I am a barbarian.


This is the declaration of teacher John Keating (played by Robin Williams) in the Dead Poets' Society and it is the basis for this new blog. Some of you have followed my previous blog, "the SIGNIFICANCE of insignificance", which I consider to hopefully be a warmup for this blog.

I've recently read Erwin McManus' The Barbarian Way, which has renewed my personal sense of calling. We live in a time that the culture is changing and society is largely unchurched. As a pastor, I would say "rightly so!" even though it is a shame that we have failed to reach so many.

As time changes, our focus changes, and the time for passive Christian leadership is gone, and with it, the distractions of the ultra-conservative and ultra-liberal 20th century churches. I stand at the beginning of a hopefully long career as a pastor and see many of the challenges that lie in the landscape of the next 40 years of Christian ministry and I am excited by the possibilities for the Kingdom of God in my generation.

I am a barbarian. Let me explain.

I love the way that McManus puts it - he begins his book with a text from the Old Testament Book of Judges, chapter 11. You can read it for yourself, but basically, he uses the example of Jephthah (pronounced yiptah) to illustrate the life of what he calls a barbarian. Jephthah was one of three brothers, but was the only one whose mother was a prostitute. When grown, the other brothers were ready to claim their inheritance and ran him out of town, where he was accompanied by other "adventurers." Once the Israelites were in trouble, with the Ammonites ready to attack them, they went to Jephthah to ask him to head their armies.

All this is to say that in peaceful society, there is no room for the barbarian; however, as soon as there is struggle or conflict, no one is more valuable. We have been in a widely "churched" society for several centuries and now we find that suddenly, that comfort is gone, that we are facing a culture where only one in three people know Christ, much less follow him. I am convinced that God has created me to be a barbarian. I get frustrated with Christians that want to offer a simple program or cook some barbeque to save the world's problems. I am exhausted by endless committee meetings and overcome by the technicalities of church bureaucracy. Likewise, I am empowered by effective ministry, compelled by God's vision, and energized by Christians who are passionate about seeking out that vision.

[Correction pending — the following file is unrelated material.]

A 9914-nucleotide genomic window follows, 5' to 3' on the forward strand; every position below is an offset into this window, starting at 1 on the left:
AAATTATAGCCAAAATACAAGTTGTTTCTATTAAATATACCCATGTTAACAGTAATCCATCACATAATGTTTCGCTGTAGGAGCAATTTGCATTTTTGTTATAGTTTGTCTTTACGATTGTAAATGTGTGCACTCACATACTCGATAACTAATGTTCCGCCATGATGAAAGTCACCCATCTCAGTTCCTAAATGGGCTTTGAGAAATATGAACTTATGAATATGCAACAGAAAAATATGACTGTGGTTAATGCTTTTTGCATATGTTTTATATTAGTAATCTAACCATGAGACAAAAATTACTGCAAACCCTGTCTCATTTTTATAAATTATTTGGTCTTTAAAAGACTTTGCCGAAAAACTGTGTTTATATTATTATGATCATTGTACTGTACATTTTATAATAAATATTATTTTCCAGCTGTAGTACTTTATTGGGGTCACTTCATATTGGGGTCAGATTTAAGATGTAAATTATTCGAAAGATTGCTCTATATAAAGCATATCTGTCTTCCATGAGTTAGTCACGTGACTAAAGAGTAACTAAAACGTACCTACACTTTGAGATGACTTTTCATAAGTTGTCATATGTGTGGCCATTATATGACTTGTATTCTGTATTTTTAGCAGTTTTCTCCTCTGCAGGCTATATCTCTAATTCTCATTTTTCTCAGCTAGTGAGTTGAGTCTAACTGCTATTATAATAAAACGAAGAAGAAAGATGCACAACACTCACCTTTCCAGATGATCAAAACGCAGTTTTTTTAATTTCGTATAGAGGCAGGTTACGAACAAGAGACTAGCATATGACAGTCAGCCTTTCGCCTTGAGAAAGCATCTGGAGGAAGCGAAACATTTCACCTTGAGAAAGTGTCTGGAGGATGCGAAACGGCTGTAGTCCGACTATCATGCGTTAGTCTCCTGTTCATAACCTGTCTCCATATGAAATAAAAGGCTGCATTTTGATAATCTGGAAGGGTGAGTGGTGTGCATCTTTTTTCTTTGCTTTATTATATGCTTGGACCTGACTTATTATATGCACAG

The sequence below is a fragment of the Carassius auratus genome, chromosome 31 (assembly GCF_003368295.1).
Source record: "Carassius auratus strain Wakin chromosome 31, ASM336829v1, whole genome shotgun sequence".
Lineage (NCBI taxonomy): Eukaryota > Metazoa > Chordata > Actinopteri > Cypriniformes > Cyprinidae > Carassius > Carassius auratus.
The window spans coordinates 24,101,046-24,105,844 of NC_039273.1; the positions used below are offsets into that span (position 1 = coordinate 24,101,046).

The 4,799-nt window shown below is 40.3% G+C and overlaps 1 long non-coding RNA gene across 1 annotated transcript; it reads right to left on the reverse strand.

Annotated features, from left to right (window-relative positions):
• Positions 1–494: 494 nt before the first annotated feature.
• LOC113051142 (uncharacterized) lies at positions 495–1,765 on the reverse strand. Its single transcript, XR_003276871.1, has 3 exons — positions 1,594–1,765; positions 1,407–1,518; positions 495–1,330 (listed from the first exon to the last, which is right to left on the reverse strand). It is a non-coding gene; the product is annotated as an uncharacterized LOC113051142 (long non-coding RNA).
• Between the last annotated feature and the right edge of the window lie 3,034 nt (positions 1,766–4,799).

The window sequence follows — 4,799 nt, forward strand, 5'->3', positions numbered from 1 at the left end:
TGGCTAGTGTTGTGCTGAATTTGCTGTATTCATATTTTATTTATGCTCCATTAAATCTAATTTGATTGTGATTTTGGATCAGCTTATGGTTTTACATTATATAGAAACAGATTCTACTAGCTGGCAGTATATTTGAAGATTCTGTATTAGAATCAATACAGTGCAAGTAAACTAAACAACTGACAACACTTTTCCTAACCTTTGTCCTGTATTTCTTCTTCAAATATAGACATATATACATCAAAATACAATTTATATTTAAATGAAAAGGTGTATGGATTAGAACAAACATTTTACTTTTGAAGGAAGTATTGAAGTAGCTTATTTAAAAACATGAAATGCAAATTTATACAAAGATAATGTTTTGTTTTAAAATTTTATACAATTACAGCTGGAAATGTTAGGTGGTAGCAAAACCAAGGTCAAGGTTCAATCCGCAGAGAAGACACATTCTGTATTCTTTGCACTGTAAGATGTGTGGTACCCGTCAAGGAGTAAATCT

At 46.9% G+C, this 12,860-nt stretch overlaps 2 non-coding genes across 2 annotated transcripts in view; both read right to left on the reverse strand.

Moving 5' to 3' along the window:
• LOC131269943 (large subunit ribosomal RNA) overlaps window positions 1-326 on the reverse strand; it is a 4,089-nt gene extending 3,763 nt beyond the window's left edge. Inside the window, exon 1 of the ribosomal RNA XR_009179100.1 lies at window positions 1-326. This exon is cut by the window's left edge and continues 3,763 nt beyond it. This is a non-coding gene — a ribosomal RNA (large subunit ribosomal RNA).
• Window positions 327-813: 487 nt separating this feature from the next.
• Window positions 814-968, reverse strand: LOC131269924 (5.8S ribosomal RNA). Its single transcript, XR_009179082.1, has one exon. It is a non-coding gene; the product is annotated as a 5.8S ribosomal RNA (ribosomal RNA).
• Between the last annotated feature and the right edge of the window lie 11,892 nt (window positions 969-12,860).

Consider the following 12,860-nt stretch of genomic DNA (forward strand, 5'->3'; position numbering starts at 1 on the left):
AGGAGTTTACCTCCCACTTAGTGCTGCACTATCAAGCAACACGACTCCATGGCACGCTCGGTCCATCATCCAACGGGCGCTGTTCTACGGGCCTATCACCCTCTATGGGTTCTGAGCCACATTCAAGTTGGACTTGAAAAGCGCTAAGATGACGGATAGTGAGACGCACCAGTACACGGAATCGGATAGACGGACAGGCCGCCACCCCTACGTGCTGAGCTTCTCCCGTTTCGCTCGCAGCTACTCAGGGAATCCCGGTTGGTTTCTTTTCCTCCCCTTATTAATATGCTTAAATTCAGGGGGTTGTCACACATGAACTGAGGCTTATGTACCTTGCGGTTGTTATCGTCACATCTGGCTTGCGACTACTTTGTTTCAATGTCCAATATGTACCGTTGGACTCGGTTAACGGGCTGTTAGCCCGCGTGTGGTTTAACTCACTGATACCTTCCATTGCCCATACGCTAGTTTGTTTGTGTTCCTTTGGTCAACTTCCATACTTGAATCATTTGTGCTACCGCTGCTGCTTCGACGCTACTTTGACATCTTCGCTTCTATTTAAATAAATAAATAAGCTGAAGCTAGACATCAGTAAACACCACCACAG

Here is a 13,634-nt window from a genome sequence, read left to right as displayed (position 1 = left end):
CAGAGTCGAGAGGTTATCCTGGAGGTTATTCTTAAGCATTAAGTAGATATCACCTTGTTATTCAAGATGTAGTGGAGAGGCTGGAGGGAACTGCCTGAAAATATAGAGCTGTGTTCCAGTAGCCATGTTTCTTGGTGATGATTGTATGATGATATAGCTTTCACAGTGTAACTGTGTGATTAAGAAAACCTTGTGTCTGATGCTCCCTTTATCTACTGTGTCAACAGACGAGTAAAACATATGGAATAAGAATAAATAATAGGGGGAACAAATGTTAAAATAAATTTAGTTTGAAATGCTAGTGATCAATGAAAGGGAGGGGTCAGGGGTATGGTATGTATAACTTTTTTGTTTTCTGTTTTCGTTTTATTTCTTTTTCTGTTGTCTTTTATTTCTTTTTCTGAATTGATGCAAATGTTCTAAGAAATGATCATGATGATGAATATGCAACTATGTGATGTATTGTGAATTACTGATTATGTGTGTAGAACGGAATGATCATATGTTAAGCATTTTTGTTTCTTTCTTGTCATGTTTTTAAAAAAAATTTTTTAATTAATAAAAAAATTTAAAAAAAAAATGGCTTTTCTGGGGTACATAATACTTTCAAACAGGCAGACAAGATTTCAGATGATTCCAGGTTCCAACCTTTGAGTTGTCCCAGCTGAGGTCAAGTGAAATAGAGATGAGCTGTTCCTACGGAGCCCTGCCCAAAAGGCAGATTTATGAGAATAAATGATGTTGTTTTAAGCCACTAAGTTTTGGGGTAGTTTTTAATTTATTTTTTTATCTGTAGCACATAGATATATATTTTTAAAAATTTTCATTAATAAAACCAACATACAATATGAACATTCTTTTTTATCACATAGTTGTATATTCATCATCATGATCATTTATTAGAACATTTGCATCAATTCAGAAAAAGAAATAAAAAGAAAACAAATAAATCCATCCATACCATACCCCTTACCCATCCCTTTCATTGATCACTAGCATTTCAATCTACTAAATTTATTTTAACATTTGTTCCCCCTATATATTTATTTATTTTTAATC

I am unapoligetically barbaric. No, I don't stand for fighting any religious wars or lashing out against anyone. Christ didn't, so why should we think that would be appropriate? Yes, I do fight a spiritual war that is real and I come to the fight armed with love, faith, mercy, and some really good news of hope.

This blog is my story as a barbarian in the Kingdom of God and my observations coupled with my attempt at vision casting.

Here's your starter question: where do you feel most comfortable? Are you content in the time of a widely churched society, or does the prospect of an unchurched culture on our doorstep excite you? Comments are welcome.


Anonymous said...

On Blogger? Not Alex Stroud...a REAL blogger would never be caught dead...;)

If you had any sense at all, you'd move with all us REAL bloggers over to Word Press. Yeah, that's right. You've tasted your own medicine and it's bitter, my friend.

Barbarian yawp suits you. Personally, I've always kind of considered you a barbarian. Glad to see you've gotten on board.

Seriously, I've been praying for y'all a lot lately. I'm excited to hear you're so on fire. That's where ministry is at, brother. You're going to catch a lot of flak for it, but, hey. You're a barbarian. By definition, you're prepared.

Go get em.

Wally said...

Pretty awesome start. I've been reading a book called Rediscovered Christianity that really has me thinking about some of the same thoughts.

To answer your question, until recently, I have been more comfortable in the churched society. However, that has started to change. I'm becoming excited about an unchurched culture -- even if it is uncomfortable. God specializes in uncomfortable!

Blog on!